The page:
I did get a look at my new stoma last night when I changed my bag. It took a good chunk of the day to get someone to help me change it. I literally just needed another set of hands while I changed it myself. With the pain, I don’t have quite the range of motion right now. So I needed someone to help me make sure everything made it in the garbage and to hand me things that might end up on the floor or just too far to reach. I had all my supplies and changed it myself with that extra pair of hands. Initially, the nurse and tech didn’t understand why I’d want to change it, mostly because they assumed I’d simply be putting on the same appliance. It took them a few minutes to grasp I was going to put on a bag Id brought from home. My stoma right now is pretty ugly and somewhat bloody. It’s also very big and my usual bags are just barely big enough to accommodate it. It’s hard to know right now how the stoma is pointed, but I’m hoping my current bag system will work with it long term. I know for sure though that I’m not interested in a two piece system. There’s too much hard plastic that can dig into my skin (this wasn’t my first run in with a two piece system). My own bag has some plastic of course, but it’s so much softer and pliable that by a few hours after a bag change, I don’t even notice it. The bag change went well and so far no leaks. While it heals, I’ll be much more prone to leaks as the stoma itself will shrink as it heals. While I don’t know how big my stoma will be when it heals, it won’t be as big as it is now.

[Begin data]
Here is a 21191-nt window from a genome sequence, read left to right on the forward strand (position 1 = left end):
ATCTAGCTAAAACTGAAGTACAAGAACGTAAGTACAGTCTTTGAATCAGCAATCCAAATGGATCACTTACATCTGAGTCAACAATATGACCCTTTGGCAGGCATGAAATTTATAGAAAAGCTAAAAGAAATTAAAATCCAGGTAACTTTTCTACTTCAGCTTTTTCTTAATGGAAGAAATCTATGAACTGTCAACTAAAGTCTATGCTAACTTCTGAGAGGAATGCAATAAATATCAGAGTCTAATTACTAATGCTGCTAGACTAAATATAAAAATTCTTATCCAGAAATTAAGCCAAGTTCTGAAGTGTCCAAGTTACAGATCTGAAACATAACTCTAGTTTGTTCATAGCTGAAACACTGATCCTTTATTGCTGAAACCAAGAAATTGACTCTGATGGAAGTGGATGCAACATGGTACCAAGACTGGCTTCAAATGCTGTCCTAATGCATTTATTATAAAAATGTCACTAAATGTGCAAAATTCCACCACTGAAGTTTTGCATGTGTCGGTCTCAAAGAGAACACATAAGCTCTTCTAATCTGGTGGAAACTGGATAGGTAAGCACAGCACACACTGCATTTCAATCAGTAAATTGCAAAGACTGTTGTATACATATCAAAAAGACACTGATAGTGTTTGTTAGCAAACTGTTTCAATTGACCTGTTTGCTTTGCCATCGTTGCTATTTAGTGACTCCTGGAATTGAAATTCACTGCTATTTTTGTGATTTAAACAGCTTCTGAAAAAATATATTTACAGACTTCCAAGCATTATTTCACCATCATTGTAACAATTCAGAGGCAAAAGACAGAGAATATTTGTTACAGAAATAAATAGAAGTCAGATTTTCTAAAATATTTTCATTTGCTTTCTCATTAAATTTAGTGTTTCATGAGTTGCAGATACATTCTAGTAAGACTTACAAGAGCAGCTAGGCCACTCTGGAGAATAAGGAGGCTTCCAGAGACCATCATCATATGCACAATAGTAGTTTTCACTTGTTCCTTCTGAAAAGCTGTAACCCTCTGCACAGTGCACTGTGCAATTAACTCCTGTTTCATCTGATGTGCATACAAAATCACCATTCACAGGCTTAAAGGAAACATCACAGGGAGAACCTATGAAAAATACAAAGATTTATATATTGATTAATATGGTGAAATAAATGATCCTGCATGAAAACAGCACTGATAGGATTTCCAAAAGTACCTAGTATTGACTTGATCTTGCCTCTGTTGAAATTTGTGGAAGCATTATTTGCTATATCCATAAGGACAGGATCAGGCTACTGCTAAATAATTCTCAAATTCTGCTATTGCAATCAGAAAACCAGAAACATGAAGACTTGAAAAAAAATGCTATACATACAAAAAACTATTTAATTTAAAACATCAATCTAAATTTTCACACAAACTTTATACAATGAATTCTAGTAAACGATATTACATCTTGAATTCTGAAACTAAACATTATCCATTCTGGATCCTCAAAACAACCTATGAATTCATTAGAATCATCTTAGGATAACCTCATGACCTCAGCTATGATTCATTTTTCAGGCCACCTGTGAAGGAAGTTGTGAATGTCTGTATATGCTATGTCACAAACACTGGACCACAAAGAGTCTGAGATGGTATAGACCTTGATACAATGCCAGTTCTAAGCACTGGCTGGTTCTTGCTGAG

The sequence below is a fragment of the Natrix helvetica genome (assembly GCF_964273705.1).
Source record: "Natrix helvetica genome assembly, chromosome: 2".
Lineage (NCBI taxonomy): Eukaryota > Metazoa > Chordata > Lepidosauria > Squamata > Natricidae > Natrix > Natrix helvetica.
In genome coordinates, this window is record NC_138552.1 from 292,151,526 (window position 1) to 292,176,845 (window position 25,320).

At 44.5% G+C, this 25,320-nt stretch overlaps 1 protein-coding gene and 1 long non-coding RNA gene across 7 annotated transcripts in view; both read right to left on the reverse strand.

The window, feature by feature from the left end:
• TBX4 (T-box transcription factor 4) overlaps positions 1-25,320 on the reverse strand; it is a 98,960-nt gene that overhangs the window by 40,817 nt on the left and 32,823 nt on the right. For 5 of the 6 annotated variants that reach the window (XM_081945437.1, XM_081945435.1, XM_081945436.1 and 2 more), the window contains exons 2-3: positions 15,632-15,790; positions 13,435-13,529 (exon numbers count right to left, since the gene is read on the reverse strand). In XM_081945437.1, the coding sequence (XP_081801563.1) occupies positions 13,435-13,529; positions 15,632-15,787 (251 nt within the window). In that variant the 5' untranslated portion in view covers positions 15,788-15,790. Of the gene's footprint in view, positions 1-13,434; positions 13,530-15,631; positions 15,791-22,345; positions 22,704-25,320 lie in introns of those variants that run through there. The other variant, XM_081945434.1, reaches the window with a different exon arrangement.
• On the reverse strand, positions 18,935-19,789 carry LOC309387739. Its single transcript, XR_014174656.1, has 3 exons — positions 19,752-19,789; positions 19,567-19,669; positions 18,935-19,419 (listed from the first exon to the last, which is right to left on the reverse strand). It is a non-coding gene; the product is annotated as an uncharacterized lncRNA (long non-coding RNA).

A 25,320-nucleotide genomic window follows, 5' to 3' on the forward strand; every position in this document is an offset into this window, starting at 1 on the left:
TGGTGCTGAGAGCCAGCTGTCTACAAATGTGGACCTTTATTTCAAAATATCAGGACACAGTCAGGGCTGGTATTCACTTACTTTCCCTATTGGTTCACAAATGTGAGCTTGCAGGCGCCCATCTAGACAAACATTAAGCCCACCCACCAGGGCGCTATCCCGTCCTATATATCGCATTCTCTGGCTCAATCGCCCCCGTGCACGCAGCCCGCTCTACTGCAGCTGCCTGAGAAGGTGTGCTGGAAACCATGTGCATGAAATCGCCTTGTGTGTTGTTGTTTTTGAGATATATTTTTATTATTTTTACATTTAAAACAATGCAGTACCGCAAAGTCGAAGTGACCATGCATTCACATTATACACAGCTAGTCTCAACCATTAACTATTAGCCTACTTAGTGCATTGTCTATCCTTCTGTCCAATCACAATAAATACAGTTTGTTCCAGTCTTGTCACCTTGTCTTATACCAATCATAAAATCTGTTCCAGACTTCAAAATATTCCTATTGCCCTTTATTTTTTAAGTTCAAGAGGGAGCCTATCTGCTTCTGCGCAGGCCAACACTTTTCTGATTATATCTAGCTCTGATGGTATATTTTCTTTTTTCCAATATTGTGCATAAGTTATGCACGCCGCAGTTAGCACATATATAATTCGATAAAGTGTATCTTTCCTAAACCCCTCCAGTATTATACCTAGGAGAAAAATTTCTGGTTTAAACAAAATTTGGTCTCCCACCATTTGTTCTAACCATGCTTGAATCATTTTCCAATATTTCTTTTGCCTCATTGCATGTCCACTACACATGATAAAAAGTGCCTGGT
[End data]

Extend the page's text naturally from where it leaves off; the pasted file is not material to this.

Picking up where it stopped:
To end, I’ll be praying I get out of here tomorrow, but that’s largely determined by whether we can get my stoma back on track. Right now it’s in overdrive.

Surgery

Surgery went well and given what my surgeon told my mom, it was a success. He did find a staple from my last surgery and that’s likely what caused the fistula (as opposed to an abscess or infection). He did take a sample of something and send it off to pathology, but I don’t know to what extent that is standard operating procedure.

It’s 9:30 now and I’ll be heading to sleep in the next hour. The day began at 9 with one of those special showers with a special soap. Truthfully I didn’t sleep much since I made sure to get up every few hours to check my ostomy bag. We got to the hospital about 10:30 for a 12:30 surgery and by about 10:45 I was in preop getting prepped. Unfortunately with COVID, my mom couldn’t stay in preop with me. Preop in general didn’t take very long, but I was there awhile. The doctor using the OR ahead of me was running behind, so surgery got pushed back about an hour. While I was in preop, I got good drugs for the dehydration headache I had. In the end, they gave me some better drugs, to the point where I was drowsy and didn’t even notice when the nurse started my redials IV. Thankfully, they also used my port. Before they took me back to surgery, I did get to see my mom again.